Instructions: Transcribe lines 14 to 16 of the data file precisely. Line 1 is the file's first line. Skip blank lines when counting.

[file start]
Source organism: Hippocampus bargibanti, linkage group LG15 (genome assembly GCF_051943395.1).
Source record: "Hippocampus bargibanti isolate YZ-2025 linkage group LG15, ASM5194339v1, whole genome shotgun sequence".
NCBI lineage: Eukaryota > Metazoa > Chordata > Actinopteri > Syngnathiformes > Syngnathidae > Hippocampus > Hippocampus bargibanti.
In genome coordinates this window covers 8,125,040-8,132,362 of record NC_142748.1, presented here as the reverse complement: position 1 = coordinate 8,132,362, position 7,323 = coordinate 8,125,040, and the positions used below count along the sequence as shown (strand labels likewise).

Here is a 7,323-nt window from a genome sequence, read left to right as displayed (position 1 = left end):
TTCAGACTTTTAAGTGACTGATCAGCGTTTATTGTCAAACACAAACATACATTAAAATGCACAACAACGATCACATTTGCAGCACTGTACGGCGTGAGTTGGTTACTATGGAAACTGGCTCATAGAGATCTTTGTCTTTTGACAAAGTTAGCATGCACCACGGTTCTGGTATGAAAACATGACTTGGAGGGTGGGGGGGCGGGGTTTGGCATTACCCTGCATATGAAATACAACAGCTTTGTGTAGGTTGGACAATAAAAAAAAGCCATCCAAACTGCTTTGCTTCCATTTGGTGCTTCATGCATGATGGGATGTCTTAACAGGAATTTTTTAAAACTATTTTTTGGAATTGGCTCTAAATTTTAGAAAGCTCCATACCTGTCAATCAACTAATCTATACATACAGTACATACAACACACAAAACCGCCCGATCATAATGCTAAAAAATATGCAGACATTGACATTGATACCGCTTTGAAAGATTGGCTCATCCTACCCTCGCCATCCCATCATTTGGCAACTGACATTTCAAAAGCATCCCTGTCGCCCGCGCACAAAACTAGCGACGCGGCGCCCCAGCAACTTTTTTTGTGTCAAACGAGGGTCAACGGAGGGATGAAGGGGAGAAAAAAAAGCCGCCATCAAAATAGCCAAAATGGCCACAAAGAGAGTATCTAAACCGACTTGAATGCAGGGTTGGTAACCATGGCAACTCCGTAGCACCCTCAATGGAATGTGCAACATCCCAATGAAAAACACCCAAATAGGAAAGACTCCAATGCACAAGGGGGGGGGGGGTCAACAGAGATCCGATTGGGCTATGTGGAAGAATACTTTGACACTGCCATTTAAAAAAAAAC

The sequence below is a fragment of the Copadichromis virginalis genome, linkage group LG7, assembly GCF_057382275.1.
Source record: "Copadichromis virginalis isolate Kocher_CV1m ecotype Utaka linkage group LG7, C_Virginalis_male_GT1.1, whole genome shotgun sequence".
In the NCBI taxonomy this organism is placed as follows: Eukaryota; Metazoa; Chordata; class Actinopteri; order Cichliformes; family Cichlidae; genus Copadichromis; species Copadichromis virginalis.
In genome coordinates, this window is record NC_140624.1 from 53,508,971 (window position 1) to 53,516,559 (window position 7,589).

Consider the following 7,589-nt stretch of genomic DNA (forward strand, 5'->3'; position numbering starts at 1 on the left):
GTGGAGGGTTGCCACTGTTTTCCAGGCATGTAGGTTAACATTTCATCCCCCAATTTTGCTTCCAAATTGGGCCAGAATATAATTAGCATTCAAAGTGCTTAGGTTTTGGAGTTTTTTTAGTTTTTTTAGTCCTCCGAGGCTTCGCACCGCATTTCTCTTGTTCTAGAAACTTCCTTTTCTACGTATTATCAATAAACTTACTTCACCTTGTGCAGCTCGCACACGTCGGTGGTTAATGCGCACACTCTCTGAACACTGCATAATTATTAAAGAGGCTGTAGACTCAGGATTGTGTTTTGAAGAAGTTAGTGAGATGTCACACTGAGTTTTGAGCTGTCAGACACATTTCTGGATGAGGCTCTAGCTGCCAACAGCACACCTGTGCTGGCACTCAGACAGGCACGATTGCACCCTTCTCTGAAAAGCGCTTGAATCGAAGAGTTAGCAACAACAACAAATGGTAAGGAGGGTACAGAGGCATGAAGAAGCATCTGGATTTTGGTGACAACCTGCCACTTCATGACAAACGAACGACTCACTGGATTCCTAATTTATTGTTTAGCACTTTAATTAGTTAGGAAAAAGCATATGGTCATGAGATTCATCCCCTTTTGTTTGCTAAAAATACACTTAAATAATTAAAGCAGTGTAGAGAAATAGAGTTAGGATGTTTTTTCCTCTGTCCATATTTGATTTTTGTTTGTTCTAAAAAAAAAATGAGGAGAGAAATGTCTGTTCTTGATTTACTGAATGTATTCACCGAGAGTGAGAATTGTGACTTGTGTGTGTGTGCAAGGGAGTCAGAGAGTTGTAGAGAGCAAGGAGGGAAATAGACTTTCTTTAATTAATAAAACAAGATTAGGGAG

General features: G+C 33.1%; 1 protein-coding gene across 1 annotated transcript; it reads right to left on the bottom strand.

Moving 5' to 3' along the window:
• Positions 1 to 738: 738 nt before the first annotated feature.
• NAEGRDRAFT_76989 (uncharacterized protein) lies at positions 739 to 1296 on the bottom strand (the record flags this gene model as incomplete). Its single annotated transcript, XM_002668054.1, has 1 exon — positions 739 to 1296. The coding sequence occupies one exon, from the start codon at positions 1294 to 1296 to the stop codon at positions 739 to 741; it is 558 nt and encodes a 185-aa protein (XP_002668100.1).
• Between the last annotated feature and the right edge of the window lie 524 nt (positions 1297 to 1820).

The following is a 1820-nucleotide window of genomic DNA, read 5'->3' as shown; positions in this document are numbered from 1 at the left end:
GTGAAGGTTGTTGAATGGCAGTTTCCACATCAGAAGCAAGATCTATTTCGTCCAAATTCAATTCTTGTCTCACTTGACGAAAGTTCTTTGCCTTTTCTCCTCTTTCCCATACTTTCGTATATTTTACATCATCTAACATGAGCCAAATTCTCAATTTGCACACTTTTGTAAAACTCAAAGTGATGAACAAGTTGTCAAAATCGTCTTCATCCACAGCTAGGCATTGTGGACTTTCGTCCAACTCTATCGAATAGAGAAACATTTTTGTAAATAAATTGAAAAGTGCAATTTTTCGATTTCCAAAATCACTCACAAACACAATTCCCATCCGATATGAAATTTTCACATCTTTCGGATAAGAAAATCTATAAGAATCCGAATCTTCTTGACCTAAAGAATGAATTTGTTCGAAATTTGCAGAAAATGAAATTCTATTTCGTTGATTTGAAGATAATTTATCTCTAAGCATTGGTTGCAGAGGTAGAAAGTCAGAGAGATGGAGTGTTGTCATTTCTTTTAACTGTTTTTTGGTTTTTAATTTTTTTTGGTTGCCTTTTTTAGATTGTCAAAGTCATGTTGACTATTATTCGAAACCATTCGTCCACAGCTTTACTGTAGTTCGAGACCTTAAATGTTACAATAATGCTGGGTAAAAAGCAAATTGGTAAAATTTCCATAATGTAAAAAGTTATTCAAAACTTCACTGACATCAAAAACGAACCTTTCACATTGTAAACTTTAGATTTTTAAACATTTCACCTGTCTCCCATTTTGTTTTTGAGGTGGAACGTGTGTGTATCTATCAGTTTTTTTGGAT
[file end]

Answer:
Moving 5' to 3' along the window:
• Positions 1 to 738: 738 nt before the first annotated feature.
• NAEGRDRAFT_76989 (uncharacterized protein) lies at positions 739 to 1296 on the bottom strand (the record flags this gene model as incomplete). Its single annotated transcript, XM_002668054.1, has 1 exon — positions 739 to 1296. The coding sequence occupies one exon, from the start codon at positions 1294 to 1296 to the stop codon at positions 739 to 741; it is 558 nt and encodes a 185-aa protein (XP_002668100.1).